Current Projects

“What does politics have to do with aesthetics? Surely, both politics and aesthetics are concerned with imagining, envisioning, and even creating, yet aren't the kinds of things these fields of inquiry imagine, envision and create greatly disparate? Jacques Rancière argues that what is at stake in politics, just as it is in aesthetics, is the distribution of the sensible, and that politics happens not only through the disruption of a certain aesthetic organization of sense experience but through the eruption of a distinct aesthetics.”  
 - Katharine Wolfe on Jacques Rancière in “From Aesthetics to Politics: Rancière, Kant and Deleuze” (Contemporary Aesthetics, April 2006)

My current research brings the domains of politics and aesthetics together with my interest in embodiment to explore consumption in the contemporary United States. Specifically I focus on the widespread revival of the late 19th-early 20th-century socialist Arts and Crafts Movement which was grounded in Marxist principles. The Movement tied the political to the aesthetic by locating beauty in non-alienated labor; celebrating equality, community, and immersion in the details of daily life; and linking respect for others with an aesthetic sensibility. Treating the aesthetic as a form of sensuous embodiment, I explore Jacques Rancière’s claim, asking why a movement that first arose in response to industrial capitalism erupted again in the 1970s as the U.S. moved to a neoliberal political-economy. Contrary to theorists of late capitalism who have treated the “aestheticization of the everyday” as a saturation of the world by signs and images that de-realizes reality and regarded aesthetic commodities primarily as a source of cultural capital, my ethnographic analyses suggest that the Arts and Crafts aesthetic offers many consumers today a way of imagining and being-in-the-world that counters mystification and derives value from sources other than status and class differentiation. Embedded in socialist values and human relations, I explore how the Arts and Crafts aesthetic hones sensory receptivity to the specificity of things in the everyday, pulling affective forces together into a sensibility with creative and transformative potential.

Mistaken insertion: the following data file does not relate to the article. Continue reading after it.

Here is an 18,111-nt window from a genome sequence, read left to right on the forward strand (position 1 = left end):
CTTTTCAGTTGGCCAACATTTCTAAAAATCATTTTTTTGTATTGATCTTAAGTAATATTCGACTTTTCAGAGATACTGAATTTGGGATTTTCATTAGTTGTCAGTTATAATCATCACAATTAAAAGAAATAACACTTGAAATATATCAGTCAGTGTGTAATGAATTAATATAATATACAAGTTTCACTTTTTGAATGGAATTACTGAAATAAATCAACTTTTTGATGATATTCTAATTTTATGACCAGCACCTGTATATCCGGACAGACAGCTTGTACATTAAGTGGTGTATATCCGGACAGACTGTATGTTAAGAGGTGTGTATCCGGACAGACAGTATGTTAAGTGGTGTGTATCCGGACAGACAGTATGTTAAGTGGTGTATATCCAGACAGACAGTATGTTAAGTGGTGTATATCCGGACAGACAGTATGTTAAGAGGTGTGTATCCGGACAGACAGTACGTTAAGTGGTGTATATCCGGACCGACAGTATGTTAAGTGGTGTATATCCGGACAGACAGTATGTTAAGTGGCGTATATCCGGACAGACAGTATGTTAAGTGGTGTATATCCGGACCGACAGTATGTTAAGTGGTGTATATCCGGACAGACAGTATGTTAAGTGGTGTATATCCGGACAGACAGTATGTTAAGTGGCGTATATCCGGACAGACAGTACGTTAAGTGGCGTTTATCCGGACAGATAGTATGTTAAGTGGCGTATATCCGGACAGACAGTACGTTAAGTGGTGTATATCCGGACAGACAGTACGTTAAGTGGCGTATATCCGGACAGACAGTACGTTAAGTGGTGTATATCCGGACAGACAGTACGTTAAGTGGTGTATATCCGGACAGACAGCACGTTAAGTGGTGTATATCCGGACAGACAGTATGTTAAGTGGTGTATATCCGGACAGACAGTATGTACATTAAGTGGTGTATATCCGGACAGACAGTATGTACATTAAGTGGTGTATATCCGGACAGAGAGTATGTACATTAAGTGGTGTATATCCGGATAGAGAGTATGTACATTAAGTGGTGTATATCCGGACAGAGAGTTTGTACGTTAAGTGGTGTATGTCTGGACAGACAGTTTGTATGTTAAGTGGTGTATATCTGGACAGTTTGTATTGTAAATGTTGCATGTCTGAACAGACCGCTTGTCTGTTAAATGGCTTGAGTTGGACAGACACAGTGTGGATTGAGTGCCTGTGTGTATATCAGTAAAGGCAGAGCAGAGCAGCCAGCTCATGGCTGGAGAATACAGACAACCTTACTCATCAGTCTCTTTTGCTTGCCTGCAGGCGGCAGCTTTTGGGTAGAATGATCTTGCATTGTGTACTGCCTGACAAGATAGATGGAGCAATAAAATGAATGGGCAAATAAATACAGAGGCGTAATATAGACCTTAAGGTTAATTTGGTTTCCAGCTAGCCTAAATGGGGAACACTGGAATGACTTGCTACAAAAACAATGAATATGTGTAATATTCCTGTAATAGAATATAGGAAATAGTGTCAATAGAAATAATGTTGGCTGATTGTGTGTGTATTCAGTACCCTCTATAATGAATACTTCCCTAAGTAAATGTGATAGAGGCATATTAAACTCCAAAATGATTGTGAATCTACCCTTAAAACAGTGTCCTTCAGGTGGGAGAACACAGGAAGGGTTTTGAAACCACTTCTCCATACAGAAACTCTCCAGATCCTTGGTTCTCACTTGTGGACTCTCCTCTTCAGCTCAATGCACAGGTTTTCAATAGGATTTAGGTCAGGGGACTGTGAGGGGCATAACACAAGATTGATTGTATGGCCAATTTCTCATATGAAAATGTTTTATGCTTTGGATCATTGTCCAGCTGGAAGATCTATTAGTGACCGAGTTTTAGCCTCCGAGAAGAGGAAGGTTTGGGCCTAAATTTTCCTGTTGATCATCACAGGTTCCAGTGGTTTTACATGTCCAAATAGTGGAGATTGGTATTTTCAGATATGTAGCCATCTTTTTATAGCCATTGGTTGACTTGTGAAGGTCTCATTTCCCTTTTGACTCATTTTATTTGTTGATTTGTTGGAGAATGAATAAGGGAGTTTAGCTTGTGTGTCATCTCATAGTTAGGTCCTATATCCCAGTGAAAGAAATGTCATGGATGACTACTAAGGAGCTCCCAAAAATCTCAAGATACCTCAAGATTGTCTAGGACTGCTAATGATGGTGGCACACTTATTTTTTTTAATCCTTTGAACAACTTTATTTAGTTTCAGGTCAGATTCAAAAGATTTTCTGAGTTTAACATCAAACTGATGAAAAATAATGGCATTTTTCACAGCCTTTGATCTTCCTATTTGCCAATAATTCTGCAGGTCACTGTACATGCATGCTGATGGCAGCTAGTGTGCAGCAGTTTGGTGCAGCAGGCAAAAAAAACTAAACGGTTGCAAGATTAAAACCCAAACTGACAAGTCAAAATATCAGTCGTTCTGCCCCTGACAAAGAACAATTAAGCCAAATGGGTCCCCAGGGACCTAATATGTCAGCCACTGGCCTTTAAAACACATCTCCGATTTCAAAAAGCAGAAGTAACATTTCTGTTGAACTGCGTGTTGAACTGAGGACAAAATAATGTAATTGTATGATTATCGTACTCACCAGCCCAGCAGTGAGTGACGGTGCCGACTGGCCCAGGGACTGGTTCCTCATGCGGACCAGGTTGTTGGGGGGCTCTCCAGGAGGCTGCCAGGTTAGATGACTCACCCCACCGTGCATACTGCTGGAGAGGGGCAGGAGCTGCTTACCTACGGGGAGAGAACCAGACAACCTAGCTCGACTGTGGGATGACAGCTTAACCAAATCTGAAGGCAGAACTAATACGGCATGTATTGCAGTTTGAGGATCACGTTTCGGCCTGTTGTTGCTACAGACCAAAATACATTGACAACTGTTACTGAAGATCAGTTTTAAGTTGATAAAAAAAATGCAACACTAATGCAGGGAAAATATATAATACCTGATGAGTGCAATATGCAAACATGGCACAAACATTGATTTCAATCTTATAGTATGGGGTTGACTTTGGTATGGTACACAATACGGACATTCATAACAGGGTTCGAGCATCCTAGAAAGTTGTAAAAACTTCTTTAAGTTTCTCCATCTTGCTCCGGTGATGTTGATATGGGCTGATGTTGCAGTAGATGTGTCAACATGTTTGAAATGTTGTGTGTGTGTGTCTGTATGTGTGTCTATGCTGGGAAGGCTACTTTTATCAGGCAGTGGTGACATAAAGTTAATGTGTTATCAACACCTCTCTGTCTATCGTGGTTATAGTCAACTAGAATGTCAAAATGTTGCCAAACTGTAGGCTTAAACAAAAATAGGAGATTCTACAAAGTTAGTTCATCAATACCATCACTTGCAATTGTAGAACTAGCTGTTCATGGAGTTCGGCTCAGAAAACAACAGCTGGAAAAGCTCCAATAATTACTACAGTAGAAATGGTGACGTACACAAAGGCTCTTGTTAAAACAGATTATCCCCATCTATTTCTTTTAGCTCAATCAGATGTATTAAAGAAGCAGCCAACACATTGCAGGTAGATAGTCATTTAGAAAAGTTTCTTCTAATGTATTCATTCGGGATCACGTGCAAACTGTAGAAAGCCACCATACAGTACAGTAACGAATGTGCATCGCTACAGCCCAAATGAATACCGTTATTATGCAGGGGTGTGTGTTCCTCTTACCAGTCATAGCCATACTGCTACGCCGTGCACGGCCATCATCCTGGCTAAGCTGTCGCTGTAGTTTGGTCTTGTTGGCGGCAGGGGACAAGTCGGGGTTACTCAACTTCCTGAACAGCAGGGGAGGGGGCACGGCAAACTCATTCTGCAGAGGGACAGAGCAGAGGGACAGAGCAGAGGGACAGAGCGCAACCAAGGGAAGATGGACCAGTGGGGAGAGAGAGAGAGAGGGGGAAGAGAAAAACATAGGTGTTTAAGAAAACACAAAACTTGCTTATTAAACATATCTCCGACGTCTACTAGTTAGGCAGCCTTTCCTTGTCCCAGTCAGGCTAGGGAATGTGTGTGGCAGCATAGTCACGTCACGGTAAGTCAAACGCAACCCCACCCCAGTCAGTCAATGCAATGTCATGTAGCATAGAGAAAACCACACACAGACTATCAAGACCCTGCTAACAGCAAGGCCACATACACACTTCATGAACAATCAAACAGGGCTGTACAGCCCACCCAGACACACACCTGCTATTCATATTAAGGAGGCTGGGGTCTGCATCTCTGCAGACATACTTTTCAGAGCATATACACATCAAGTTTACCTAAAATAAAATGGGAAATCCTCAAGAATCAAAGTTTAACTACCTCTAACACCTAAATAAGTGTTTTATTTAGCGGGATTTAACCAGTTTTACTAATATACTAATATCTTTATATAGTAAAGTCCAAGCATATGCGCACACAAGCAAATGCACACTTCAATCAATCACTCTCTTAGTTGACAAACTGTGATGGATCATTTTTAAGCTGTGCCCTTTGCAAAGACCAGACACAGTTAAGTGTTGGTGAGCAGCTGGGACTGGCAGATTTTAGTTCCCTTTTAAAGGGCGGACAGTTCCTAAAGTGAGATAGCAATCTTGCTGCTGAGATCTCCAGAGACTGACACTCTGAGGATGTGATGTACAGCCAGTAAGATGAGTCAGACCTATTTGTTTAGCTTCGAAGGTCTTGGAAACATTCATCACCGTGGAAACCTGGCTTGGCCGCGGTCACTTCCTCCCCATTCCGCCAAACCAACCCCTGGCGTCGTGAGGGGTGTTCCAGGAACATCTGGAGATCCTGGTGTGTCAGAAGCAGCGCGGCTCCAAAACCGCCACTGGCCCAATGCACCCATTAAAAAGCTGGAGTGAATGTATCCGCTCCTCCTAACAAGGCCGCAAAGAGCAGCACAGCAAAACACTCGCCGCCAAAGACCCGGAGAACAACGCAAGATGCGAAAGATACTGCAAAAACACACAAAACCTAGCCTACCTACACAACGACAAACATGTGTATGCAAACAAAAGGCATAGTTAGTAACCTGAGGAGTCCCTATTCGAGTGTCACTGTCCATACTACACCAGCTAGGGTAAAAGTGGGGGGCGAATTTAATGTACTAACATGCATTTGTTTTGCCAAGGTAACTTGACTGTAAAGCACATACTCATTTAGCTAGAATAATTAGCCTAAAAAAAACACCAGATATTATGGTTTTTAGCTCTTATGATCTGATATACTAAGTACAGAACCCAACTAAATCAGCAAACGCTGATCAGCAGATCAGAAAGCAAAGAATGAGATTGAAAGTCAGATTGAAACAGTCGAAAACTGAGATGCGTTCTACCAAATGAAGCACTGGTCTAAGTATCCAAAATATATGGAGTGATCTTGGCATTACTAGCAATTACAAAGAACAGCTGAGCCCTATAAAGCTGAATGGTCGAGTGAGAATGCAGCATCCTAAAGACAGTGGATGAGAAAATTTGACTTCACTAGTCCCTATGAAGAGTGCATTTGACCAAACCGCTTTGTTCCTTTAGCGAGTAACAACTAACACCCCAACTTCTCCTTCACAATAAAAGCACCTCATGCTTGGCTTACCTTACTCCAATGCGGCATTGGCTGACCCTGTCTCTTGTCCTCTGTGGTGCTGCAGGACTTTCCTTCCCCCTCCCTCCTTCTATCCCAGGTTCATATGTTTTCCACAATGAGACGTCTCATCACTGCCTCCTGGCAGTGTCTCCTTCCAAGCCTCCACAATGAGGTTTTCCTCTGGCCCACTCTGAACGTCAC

Awards, Fellowships, and Grants

  • 2011-2012               International Scholar, Tbilisi State University, Georgia, Open Society Foundation
  • 2009-2010               International Scholar, Prishtina University, Kosovo, Open Society Foundation
  • 2007-2008               International Scholar, University of Sofia, Bulgaria, Open Society Foundation
  • 2006-2007               Fellow, Center for Historical Analysis, Rutgers, New Brunswick
  • 2005                        American Anthropological Association’s (AAA) President’s Award
  • 2004                        Featured in Biographical Dictionary of Social and Cultural Anthropology,
  • 1999-2001               Faculty Mentor, Kellogg Leadership Institute
  • 1998                        AAA/Mayfield Award for Excellence in the Teaching of Anthropology
  • 1996-1998               Speaker in the Humanities Program, NY Council for the Humanities
  • 1992-1999               Associate Fellow, Institute for Research on Women, SUNY Albany
  • 1991-1992               Visiting Scholar, Five College Women’s Studies Research Center
  • 1991                        NEH Summer Seminar Fellowship
  • 1983-1999               60+ Faculty Development Grants, Bard College at Simon's Rock Campus
  • 1982                        Honors Convocation Award for Academic Excellence, SUNY Albany
  • 1982                        Research Foundation Grant, SUNY Albany
  • 1981                        Benevolent Association Fellowship, SUNY Albany
  • 1979                        Mashpee Tribal Council Research Grant
  • 1978-1982                Herbert H. Lehman Graduate Fellowship

Selected Publications


A Companion to the Anthropology of the Body and Embodiment (Wiley-Blackwell, 2011) offers original essays that provide new insights on body politics and experiences of the body. Original chapters by many of the leading experts on the body and embodiment in anthropology today cover historical and contemporary approaches and highlight new research frameworks.Paul Stoller (West Chester University of Pennsylvania) says this of the book: “Frances Mascia-Lees has compiled a breathtakingly comprehensive volume on the anthropology of the body. The chapters are creative, sometimes daring, and always insightful. The collection takes our comprehension of the body in social and cultural life to a new level. The volume will be read and debated for many years to come.”